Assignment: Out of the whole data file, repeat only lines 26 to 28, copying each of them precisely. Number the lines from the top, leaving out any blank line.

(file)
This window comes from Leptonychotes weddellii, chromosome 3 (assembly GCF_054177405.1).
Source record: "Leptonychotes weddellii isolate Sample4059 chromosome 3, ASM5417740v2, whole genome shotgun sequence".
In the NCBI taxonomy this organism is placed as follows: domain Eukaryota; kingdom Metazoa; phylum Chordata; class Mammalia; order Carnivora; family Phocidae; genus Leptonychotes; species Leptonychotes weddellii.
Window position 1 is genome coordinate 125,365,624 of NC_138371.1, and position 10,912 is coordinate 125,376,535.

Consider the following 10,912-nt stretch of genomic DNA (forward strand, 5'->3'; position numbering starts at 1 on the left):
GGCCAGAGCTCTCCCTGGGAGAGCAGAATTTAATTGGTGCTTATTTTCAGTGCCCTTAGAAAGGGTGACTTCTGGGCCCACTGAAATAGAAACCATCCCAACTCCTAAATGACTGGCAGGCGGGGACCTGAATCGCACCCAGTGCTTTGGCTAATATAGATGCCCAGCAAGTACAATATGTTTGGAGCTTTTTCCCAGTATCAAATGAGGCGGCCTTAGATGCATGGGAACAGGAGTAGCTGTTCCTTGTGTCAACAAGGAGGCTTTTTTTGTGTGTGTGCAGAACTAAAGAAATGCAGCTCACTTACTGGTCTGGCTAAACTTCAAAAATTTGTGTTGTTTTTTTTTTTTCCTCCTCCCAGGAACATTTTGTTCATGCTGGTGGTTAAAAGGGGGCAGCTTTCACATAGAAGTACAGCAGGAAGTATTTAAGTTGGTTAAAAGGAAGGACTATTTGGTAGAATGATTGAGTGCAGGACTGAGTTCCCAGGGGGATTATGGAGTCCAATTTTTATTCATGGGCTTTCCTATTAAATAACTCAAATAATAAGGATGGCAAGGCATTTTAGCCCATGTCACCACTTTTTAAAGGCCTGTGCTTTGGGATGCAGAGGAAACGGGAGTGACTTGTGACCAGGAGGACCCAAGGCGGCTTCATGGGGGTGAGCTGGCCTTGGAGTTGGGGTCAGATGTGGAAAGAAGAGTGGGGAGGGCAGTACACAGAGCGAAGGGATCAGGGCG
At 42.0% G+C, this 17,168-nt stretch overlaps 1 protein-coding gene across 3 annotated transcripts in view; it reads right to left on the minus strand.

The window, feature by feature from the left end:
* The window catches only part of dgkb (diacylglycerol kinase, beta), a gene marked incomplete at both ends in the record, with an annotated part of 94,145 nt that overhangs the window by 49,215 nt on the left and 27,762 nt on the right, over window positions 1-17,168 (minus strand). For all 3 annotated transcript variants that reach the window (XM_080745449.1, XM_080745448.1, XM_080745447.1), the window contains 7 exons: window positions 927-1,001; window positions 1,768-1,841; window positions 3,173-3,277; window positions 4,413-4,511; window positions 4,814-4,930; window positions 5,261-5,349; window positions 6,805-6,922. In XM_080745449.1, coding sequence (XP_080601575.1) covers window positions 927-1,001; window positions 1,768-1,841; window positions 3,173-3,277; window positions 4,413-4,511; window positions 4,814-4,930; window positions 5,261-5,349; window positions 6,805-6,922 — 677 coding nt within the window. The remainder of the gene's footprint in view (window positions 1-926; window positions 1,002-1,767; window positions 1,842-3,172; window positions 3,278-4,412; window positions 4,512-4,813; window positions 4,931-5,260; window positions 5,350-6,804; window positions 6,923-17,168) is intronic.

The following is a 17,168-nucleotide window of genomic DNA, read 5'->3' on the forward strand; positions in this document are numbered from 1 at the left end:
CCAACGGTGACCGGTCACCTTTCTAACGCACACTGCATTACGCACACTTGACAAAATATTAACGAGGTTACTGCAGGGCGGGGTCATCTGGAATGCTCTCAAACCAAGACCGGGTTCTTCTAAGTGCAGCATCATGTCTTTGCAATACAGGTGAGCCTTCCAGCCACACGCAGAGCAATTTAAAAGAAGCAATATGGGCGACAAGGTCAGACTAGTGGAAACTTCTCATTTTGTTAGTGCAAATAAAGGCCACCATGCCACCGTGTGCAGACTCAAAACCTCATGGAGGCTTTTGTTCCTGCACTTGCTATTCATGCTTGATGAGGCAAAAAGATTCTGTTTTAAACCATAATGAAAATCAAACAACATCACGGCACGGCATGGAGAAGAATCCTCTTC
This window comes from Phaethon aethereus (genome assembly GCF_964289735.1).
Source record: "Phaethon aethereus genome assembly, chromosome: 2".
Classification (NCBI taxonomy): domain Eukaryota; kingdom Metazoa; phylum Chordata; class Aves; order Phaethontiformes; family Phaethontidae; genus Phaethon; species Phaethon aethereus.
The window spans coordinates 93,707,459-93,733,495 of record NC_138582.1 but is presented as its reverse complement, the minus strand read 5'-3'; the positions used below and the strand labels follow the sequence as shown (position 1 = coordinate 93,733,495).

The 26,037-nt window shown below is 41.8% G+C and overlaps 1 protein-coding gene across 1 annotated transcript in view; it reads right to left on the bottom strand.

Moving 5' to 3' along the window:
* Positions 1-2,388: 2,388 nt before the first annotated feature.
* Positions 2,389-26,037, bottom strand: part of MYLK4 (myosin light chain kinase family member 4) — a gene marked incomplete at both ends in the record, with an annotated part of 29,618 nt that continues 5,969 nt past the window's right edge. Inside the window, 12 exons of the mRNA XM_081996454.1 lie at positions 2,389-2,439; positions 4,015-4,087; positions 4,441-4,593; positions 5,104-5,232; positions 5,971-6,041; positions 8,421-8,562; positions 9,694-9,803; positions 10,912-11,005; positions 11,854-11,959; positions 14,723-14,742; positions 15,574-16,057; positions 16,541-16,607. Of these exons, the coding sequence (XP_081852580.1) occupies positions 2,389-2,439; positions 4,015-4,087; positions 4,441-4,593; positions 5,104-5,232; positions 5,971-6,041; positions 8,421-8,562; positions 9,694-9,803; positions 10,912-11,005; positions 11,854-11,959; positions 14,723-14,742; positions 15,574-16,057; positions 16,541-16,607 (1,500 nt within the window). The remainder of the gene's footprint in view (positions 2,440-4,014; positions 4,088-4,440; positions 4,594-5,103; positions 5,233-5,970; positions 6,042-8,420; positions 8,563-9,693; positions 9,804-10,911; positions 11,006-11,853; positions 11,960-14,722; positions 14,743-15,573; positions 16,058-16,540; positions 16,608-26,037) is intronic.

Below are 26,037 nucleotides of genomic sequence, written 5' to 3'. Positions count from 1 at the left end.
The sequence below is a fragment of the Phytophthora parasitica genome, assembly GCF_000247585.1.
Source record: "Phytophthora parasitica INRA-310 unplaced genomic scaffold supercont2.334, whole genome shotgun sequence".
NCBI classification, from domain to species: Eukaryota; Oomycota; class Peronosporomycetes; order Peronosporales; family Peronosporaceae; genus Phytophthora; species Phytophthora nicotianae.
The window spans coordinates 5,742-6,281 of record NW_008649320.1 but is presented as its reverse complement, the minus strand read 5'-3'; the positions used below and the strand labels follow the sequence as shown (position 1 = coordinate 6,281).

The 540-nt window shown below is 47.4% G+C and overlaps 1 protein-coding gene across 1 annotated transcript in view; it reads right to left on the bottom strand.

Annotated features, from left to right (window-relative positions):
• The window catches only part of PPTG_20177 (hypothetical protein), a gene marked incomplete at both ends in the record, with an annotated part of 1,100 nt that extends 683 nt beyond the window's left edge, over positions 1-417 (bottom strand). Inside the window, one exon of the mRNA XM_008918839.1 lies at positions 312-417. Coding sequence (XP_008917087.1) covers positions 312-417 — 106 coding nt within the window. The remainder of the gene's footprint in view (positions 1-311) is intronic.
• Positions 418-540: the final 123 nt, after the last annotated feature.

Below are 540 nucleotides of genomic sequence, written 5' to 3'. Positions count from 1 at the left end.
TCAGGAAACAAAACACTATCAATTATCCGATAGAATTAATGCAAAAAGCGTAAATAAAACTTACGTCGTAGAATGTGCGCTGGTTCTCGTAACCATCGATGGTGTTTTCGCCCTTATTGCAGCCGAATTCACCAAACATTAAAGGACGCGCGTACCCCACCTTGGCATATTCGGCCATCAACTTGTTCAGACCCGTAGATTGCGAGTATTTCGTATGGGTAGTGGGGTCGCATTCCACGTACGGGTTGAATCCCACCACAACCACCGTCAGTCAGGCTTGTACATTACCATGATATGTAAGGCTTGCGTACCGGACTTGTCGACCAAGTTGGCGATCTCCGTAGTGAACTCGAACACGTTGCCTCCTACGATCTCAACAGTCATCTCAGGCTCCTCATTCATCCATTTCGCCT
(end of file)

Annotated features, from left to right (window-relative positions):
• The window catches only part of PPTG_20177 (hypothetical protein), a gene marked incomplete at both ends in the record, with an annotated part of 1,100 nt that extends 683 nt beyond the window's left edge, over positions 1-417 (bottom strand). Inside the window, one exon of the mRNA XM_008918839.1 lies at positions 312-417. Coding sequence (XP_008917087.1) covers positions 312-417 — 106 coding nt within the window. The remainder of the gene's footprint in view (positions 1-311) is intronic.
• Positions 418-540: the final 123 nt, after the last annotated feature.